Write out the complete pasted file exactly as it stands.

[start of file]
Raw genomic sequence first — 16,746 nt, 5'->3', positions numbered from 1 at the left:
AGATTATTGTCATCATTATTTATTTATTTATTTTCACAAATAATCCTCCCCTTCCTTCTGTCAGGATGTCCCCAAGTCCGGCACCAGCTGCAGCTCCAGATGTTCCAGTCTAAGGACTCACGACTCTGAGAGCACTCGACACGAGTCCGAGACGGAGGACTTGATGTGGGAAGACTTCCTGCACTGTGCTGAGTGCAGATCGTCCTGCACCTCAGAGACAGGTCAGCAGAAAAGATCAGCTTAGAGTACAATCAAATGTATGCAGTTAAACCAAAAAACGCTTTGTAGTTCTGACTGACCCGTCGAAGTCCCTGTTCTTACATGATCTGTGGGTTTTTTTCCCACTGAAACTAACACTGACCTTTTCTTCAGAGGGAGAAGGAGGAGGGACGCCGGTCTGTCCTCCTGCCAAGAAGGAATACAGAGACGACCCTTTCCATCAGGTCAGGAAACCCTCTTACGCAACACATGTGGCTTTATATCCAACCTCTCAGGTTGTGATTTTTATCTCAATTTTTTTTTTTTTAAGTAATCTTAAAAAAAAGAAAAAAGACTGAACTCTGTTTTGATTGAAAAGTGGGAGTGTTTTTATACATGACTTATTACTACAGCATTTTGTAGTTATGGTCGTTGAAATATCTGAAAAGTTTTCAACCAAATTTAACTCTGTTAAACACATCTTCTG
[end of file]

Raw genomic sequence first — 16,746 nt, 5'->3', positions numbered from 1 at the left:
AGATTATTGTCATCATTATTTATTTATTTATTTTCACAAATAATCCTCCCCTTCCTTCTGTCAGGATGTCCCCAAGTCCGGCACCAGCTGCAGCTCCAGATGTTCCAGTCTAAGGACTCACGACTCTGAGAGCACTCGACACGAGTCCGAGACGGAGGACTTGATGTGGGAAGACTTCCTGCACTGTGCTGAGTGCAGATCGTCCTGCACCTCAGAGACAGGTCAGCAGAAAAGATCAGCTTAGAGTACAATCAAATGTATGCAGTTAAACCAAAAAACGCTTTGTAGTTCTGACTGACCCGTCGAAGTCCCTGTTCTTACATGATCTGTGGGTTTTTTTCCCACTGAAACTAACACTGACCTTTTCTTCAGAGGGAGAAGGAGGAGGGACGCCGGTCTGTCCTCCTGCCAAGAAGGAATACAGAGACGACCCTTTCCATCAGGTCAGGAAACCCTCTTACGCAACACATGTGGCTTTATATCCAACCTCTCAGGTTGTGATTTTTATCTCAATTTTTTTTTTTTTAAGTAATCTTAAAAAAAAGAAAAAAGACTGAACTCTGTTTTGATTGAAAAGTGGGAGTGTTTTTATACATGACTTATTACTACAGCATTTTGTAGTTATGGTCGTTGAAATATCTGAAAAGTTTTCAACCAAATTTAACTCTGTTAAACACATCTTCTG